Successful runners set goals and teaching kids to run allows them to set and successfully reach their goals.  Every time I go for a run, I have a goal in mind.  My goals are usually mile based.  So I'll say, "I'm going to run 4 miles today."  If I were to say, "Hey, I'm just going to go out and see how I feel," I probably would not get very far.  Obviously, there are days where I may have a goal but I can't reach that goal because of how I'm feeling (illness, extreme heat, etc.) and that's okay.                        

If you have a goal of completing a 5K and you complete that 5K, you have successfully reached your goal!

Goals:  For races, I usually have a certain finish time as a goal but because this was the girls' first race and they hadn't trained for it, we couldn't really set a time goal.  So we set the goal of running as much as possible.  We also set short term goals as we were running, such as "run until we reach that fire hydrant and then we can walk for 1 minute."

Mile 1:  All five of us started off together and after about a third of a mile, Anna needed to slow down.  A pack of kids ranging in age from 6-7 to 11ish sprinted past us shortly after the start.  I know the girls saw those kids and how much faster they were running and I told them to not try to catch up.  They are sprinting, which is not sustainable, and they will eventually have to walk and we will pass them.  And that's exactly what happened.

Rich stayed behind with Anna while I continued running with Allie and Emily.  There was a group of three older adults who were running near us at a nice, slow, consistent pace.  We kept passing them and then when we would slow down, they would pass us.  I told A and E that we should just run behind them and follow their pace but they didn't want to.

Time - 12:45

Mile 2: We ran/walked the second mile.  At the mile 1 mark, Allie began complaining of a stitch in her side, and then Emily had the same complaint.  We pushed on though.  I will say that I am not an easy coach.  Running sometimes is all about mind over matter and you need to push yourself.  Or you need someone to push you.  Right before the second mile marker, we came upon a water station so the girls took a little break.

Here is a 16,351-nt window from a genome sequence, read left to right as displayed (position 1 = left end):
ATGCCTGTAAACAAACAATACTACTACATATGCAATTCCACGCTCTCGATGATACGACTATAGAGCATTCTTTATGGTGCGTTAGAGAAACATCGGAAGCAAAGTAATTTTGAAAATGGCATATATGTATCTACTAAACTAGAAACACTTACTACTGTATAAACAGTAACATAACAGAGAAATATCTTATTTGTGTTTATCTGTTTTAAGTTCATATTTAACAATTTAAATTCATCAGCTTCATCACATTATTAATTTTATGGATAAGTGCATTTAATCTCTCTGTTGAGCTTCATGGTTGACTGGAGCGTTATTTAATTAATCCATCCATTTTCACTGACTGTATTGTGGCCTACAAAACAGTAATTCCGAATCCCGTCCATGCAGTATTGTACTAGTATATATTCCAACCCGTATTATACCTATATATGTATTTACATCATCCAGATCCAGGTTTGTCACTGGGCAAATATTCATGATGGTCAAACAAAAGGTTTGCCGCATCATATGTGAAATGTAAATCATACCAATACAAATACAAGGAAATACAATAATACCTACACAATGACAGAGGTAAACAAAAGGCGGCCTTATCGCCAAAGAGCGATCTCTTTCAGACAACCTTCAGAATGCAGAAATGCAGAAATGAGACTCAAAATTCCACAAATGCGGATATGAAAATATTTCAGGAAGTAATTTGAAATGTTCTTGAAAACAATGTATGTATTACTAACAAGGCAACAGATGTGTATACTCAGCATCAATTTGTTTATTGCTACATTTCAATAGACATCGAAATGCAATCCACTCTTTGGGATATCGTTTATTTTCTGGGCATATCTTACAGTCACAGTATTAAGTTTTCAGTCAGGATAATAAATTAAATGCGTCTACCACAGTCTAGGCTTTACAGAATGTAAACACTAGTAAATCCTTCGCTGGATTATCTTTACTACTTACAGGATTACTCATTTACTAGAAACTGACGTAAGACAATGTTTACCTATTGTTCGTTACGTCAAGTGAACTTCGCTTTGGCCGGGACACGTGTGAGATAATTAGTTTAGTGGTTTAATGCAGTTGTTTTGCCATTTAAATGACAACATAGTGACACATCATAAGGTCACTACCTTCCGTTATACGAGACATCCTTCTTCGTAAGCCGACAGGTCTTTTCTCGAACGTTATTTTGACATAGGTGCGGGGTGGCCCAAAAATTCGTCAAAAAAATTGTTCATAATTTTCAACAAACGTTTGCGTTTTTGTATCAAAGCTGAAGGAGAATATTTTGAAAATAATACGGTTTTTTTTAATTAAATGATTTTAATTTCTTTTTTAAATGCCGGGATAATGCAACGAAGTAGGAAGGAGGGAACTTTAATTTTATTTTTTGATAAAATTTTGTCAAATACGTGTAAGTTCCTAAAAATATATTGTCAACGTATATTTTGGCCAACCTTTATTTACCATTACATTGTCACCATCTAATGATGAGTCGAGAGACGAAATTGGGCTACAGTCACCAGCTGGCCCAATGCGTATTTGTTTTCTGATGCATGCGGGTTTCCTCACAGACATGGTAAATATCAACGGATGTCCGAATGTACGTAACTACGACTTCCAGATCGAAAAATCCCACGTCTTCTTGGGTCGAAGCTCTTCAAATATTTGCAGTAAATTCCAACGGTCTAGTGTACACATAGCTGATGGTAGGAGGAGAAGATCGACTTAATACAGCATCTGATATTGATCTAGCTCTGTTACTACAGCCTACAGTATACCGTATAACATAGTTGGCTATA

Time - 25:11

Mile 3:  This last mile was the toughest one.  It's mostly a slight uphill battle and even though it's not a big hill, when you're tired. it can be tough.  Allie had recovered from the pain in her side and kept running ahead but then stopping and waiting for us to catch up.  At this point, there was a sidewalk and I knew there would be a cop at the end of the road who would help her cross the street back over to the school. I told her to go ahead, that she could finish with a time of 36:00, which would be awesome for her first (untrained) race.  She said she wanted to stay with us.  Later she told me she was afraid she wouldn't be able to find us at the finish.

The Finish: When we did reach the school, I encouraged Allie to run ahead.  She finished in 38 minutes, some seconds.  Emily and I crossed the finish line right over 39 minutes.  We walked back up to the main road to look for Anna and Rich.  About five minutes later, we spotted them.  I grabbed Anna's hand and ran down the school's driveway to the finish line with her.  Her time was 46 minutes and some change.

So here's the thing - these are all awesome times, especially for kids who have not trained!  I'm so proud of them for going out there and pushing themselves.  Anna was born with the most severe form of spina bifida and she finished a 5K with a fantastic time!

The girls are taking a bit of a running break right now, but Emily and Anna plan to join the spring running club, which meets only one day a week.  I've told them that if they can squeeze in another day of running, their next 5K will be easier.

Every time you go out there, it will get easier.    

Sunday, December 2, 2018

{Disney 2018] Day 5 - Dining in Cinderella's Castle

While our Disney trips are very much family vacations, I do admit to planning around the girls wishes.  In my opinion, the benefit of a Disney vacation is that it's fun for both children and adults.  Actually, that's not even my opinion; it's the truth.  Think about it.  There are plenty of adults without children who vacation at Disney.  There are even adults who leave their children at home!  We have visited several smaller theme parks, which cater to younger children, in New England, and while those trips have been tolerable because I love seeing my kids enjoy themselves, they just don't compare to Disney.